Moscow begins construction of anti-missile radar in central Russia
A file photo of Russia's President Vladimir Putin (R) listening to Russia's Chief of Space Forces Vladimir Popovkin during a visit to the Voronezh radar - Reuters

Moscow has begun the construction of its advanced anti-missile radar system in central Russia in a bid to bolster its defence capabilities.

The defence ministry in Moscow has announced that the construction of Voronezh-class early warning radar system will take place near the town of Orsk in the Orenburg region.

The sophisticated defence system will be linked to the country's Russian Aerospace Defence Troops' early warning system, said the ministry's spokesperson.

"In order to provide information support needed to prevent missile strikes against Russia, and to enhance the efficiency of the armed forces' retaliatory operations, the Aerospace Defence Troops' early warning system will receive and provide information about missile attacks on state and military command posts, gather the necessary information for the Moscow missile defence system and release data on objects in space to the space monitoring system," defence ministry spokesperson Colonel Alexey Zolotukhin told reporters.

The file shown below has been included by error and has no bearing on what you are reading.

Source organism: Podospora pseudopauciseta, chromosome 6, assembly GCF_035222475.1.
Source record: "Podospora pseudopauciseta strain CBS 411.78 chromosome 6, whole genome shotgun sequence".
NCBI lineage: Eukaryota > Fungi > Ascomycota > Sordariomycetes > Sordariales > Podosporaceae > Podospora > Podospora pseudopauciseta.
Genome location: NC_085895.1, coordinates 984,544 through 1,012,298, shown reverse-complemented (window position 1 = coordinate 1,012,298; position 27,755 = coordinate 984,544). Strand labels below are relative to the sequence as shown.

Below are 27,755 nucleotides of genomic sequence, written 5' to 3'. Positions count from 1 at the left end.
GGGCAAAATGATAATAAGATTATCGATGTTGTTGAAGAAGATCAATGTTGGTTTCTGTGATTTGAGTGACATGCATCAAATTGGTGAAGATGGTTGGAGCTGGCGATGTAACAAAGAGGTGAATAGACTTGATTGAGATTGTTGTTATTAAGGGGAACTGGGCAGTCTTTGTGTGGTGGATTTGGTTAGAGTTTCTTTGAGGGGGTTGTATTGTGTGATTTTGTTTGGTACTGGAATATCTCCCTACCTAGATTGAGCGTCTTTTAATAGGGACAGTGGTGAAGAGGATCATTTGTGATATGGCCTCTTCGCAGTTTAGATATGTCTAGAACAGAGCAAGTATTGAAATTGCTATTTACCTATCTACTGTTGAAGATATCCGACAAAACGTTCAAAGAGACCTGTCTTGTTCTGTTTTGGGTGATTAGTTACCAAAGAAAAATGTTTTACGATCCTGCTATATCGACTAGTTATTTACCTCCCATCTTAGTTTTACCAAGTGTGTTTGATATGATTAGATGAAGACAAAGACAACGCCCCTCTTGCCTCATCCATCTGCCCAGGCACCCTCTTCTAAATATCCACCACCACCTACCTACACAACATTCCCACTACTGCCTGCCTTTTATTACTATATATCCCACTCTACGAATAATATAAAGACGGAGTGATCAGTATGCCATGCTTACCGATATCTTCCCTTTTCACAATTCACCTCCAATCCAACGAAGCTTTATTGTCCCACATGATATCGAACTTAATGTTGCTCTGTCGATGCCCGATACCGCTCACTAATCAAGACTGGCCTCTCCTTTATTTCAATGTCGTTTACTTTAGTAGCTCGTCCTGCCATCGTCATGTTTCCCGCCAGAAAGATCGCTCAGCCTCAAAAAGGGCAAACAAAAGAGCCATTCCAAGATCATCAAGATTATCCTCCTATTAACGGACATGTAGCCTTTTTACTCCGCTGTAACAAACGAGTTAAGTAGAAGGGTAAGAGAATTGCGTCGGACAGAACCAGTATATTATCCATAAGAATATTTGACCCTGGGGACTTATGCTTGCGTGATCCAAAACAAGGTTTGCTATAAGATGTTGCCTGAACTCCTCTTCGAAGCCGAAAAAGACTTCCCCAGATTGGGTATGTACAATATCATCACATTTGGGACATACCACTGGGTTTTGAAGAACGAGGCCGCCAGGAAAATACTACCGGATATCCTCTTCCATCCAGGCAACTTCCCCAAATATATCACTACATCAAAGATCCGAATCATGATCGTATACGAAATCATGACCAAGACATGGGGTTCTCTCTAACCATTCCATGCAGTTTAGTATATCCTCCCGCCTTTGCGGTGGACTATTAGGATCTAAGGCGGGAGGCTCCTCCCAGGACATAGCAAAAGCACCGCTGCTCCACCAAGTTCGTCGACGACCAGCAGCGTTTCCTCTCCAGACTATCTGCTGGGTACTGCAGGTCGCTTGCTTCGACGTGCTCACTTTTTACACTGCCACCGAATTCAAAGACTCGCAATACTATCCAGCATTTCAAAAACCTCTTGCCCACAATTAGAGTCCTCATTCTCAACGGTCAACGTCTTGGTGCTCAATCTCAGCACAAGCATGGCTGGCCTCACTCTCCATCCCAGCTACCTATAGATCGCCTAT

The new system is part of Russia's project to establish a comprehensive defence network by the end of 2020.

Zolotukhin continued, "In addition to the Orenburg radar, the preparations for construction of new-generation radars are underway in the Krasnoyarsk and the Altai territories."

The radar deployment period has been reduced to 12-18 months from the earlier period of 5-9 years by implementing the new assembly technology, added the spokesperson. The latest advancement in procedure has allowed erecting the radar from standard container-type macro modules at the place of deployment.

Russia has already deployed four new-generation early warning radar systems across the country. Two of the radar systems positioned by Moscow are fully operational while other two are in the trial stage. The radars have an operational range of 6,000 km.

Zolotukhin added, "A chain of innovative radar systems will help build up the capabilities of Russia's missile attack early warning system and guarantee uninterrupted radar coverage of all locations vulnerable to missiles."